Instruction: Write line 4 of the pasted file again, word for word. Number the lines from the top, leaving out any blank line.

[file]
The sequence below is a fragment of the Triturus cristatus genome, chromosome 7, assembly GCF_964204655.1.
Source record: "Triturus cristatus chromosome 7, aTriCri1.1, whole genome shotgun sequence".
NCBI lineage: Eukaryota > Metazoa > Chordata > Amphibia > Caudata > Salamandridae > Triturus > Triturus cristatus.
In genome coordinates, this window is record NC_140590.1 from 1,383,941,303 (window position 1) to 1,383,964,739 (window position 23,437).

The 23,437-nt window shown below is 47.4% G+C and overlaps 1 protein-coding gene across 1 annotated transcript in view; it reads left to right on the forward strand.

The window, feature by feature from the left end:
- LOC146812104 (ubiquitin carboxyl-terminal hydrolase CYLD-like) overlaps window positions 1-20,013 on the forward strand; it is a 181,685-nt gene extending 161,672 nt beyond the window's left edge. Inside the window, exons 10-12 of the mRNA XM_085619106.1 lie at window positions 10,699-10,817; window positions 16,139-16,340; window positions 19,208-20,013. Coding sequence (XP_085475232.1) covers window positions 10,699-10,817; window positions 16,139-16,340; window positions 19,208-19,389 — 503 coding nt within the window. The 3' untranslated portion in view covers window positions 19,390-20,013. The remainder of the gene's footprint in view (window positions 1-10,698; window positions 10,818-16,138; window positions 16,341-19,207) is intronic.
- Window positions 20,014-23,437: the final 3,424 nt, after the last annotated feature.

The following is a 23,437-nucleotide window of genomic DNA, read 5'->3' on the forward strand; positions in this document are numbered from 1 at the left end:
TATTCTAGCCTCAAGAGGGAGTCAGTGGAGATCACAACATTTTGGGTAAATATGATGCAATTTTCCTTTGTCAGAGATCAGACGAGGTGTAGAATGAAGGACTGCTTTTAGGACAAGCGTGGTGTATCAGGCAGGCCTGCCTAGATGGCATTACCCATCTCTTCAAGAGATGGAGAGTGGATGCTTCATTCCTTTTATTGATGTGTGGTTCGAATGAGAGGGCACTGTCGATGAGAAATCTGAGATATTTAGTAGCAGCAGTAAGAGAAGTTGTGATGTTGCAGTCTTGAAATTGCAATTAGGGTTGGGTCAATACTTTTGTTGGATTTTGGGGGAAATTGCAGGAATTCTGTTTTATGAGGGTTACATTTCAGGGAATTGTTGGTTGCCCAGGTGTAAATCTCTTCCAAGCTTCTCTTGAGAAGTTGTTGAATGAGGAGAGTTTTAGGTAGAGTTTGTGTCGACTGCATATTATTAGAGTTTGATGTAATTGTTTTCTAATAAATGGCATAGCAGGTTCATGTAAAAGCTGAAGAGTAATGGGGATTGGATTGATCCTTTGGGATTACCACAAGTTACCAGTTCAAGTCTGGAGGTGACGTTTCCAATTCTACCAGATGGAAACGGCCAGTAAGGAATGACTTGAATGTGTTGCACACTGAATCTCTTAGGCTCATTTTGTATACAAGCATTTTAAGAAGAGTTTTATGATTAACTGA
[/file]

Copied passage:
In genome coordinates, this window is record NC_140590.1 from 1,383,941,303 (window position 1) to 1,383,964,739 (window position 23,437).